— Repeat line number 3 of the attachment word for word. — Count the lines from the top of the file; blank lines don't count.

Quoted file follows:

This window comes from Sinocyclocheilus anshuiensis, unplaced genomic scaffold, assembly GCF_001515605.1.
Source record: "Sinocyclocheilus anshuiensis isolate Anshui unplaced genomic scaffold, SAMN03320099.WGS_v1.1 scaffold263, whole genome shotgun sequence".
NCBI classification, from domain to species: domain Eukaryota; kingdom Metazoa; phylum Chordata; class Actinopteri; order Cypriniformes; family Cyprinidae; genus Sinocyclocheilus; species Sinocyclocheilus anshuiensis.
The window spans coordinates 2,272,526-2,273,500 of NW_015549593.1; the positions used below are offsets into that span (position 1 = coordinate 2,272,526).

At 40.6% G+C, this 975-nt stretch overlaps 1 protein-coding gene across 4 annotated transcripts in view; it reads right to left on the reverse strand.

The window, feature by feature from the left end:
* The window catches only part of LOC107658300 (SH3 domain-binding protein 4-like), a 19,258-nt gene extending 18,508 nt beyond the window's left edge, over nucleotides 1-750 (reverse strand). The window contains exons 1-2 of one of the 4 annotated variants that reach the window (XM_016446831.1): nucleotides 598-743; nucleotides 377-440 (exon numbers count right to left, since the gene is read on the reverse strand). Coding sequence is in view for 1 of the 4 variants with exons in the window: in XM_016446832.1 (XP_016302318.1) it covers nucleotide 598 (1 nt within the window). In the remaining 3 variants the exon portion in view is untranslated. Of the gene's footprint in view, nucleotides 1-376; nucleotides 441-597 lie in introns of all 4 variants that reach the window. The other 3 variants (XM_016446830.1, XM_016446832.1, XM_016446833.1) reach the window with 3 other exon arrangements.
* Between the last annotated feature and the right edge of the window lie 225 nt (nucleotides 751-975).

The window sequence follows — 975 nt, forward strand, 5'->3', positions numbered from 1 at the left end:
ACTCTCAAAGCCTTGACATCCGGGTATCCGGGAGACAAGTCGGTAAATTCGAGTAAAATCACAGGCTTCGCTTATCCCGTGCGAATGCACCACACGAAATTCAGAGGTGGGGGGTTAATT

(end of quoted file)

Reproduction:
NCBI classification, from domain to species: domain Eukaryota; kingdom Metazoa; phylum Chordata; class Actinopteri; order Cypriniformes; family Cyprinidae; genus Sinocyclocheilus; species Sinocyclocheilus anshuiensis.